For SEO, Downtime Does Matter

Downtime is definitely something that sucks, but its effects can last even after your websites are back online. The obvious problem with downtime is the traffic, clicks, and sales you miss out on – but there can be lasting SEO effects that persist for at least weeks following service restoration.

Its been debated on webmaster boards before, “Does downtime effect SEO?” This time, I can pretty confidently answer “YES!”

As you may have noticed from our own downtime or my last post explaining the perils of vacation, I lost service on my sites for about 10 days at the beginning of the month. Eventually, everything was restored – but the traffic coming in from search engines has a long way to go before it reaches its pre-downtime peak.

Important URLs Crash Harder

Pagerank has affects on your search rankings and how the search engines index your site, and as such its the higher pagerank URLs that get checked up on by the search spiders most often.  If and when your site goes down, the search engines are going to notice the problem first on the pages you’ve spent the most time promoting.

In my case, this means a lot of the pages that convert into sales!  Since Google came to visit them not just once but twice during the downtime, they’ve decided that the URLs aren’t as good for the search results as they used to be.  As a result, some deep pages went quickly from PR4 and PR3 to N/A and completely being de-indexed.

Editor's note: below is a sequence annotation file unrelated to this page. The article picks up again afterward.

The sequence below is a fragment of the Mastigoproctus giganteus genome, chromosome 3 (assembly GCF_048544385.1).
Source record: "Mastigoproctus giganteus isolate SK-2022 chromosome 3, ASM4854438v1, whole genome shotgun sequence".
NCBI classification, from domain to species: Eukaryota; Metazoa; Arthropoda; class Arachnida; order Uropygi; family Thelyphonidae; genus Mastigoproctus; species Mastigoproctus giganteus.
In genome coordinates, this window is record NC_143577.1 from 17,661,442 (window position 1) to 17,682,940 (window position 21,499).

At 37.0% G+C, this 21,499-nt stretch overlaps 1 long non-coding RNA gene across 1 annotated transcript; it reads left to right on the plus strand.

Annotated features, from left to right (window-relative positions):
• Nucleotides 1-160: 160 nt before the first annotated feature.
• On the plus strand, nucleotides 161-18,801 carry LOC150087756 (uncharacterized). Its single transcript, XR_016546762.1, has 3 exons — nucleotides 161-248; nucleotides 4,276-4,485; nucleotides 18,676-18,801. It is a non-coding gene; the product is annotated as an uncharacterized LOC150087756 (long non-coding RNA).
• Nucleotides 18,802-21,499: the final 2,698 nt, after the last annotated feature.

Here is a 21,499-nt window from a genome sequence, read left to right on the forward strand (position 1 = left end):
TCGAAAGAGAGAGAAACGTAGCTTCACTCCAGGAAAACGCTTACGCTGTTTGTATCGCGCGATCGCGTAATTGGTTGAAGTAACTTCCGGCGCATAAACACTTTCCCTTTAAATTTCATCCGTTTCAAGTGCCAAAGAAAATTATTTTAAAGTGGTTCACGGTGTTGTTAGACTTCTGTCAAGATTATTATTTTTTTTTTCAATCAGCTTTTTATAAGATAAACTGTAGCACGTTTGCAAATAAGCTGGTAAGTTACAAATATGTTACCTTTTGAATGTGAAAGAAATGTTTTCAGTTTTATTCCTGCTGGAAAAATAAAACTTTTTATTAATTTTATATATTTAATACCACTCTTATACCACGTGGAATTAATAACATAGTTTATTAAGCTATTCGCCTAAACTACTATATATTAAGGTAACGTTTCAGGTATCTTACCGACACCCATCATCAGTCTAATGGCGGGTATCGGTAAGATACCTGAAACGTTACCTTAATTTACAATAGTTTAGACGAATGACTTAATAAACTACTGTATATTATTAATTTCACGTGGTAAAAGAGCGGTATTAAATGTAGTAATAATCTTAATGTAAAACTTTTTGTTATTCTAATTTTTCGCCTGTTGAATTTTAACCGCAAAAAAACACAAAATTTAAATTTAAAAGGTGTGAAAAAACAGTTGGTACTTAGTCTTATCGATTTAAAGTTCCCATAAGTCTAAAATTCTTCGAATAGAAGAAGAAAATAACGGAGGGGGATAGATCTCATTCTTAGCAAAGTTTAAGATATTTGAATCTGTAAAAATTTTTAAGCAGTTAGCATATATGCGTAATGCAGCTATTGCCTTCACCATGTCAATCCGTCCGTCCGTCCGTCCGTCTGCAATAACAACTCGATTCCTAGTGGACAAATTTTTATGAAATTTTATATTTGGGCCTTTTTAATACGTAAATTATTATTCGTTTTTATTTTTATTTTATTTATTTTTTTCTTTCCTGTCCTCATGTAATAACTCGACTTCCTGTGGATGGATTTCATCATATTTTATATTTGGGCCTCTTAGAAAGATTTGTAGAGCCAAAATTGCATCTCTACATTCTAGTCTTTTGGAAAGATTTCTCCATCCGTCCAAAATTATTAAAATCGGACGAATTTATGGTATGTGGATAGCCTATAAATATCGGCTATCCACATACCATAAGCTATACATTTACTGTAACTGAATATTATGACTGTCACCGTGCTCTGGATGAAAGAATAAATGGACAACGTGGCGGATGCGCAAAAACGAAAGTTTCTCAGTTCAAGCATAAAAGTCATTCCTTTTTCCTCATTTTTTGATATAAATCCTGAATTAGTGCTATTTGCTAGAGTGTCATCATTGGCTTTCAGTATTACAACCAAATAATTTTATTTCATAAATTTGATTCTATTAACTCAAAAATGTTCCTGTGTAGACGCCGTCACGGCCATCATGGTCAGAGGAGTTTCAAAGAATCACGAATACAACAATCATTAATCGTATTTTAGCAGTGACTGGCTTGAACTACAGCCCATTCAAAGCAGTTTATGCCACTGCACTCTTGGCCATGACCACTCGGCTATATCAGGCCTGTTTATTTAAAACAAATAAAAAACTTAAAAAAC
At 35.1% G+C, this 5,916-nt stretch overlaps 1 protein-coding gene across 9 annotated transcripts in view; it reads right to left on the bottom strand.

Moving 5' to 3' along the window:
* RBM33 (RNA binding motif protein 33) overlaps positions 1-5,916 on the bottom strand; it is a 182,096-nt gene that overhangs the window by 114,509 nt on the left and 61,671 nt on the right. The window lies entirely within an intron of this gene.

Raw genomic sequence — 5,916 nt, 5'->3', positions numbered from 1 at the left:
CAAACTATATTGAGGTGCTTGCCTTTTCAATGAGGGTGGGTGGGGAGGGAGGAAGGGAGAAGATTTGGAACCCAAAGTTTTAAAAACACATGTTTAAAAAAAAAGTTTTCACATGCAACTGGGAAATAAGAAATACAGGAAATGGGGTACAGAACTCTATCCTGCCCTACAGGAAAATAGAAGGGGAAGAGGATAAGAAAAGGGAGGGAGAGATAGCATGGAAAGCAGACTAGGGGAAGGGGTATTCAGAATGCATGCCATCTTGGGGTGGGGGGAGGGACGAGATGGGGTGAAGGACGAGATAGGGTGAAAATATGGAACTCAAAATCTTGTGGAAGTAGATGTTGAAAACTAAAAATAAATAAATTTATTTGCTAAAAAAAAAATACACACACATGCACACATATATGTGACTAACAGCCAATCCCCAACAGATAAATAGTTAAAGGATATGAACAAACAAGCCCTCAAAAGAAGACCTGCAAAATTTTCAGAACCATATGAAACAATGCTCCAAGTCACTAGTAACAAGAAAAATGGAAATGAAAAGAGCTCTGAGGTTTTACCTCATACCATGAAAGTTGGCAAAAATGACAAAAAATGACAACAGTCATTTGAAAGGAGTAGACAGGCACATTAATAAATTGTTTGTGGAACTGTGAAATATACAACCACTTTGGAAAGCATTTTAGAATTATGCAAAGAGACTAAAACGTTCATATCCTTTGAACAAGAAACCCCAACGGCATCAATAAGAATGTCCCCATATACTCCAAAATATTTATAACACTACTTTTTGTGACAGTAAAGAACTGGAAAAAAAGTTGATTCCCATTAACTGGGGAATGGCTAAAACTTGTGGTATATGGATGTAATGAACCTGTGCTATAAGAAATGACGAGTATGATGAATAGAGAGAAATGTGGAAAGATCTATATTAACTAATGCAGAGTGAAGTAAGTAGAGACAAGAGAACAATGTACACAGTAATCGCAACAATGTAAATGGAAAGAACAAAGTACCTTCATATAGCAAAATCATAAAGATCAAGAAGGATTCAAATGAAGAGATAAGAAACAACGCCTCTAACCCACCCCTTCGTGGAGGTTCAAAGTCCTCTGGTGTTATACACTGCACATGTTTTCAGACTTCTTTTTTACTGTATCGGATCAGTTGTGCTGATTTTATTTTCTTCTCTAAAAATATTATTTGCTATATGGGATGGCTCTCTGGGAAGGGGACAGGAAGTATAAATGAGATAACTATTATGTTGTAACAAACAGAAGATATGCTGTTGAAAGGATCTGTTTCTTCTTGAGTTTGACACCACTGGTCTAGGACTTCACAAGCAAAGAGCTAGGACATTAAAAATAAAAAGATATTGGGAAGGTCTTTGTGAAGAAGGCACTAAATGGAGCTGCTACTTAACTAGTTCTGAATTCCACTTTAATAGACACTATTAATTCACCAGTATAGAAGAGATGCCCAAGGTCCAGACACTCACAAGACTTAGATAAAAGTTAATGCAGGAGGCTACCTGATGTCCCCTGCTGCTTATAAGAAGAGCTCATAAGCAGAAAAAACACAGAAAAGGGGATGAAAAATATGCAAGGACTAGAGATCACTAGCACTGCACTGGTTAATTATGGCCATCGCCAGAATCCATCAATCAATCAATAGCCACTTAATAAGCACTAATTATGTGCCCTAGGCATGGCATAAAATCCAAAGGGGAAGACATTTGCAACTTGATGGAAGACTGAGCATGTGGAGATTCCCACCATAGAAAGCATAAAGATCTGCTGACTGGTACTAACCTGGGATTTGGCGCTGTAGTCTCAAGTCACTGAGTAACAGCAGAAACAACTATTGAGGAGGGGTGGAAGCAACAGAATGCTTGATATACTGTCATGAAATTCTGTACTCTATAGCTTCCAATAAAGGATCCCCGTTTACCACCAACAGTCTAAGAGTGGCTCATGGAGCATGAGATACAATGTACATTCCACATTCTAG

Sure, Webmaster tools still counts hundreds of backlinks to those URLs, but that hasn’t been enough to get the pages indexed again after 10 days of being back online.  I’ve tried gathering some new links too, but to no effect (yet.)

So… Stay Online!

Obvious advice is obvious – the challenge is to see exactly how close you can get to always being online and always having your sites available.  So this is part of the competition among webmasters and hosting providers, just like you’re already competing for more links, better keyword density, and more popular content.

Hopefully, the search engines will eventually realize that the sites are back – and hopefully for me the downtime wasn’t so long as to completely unravel the value of some highly promoted URLs.  Either way, it will be a lesson learned and I’ll be sure to keep you updated as events and SEO results evolve.

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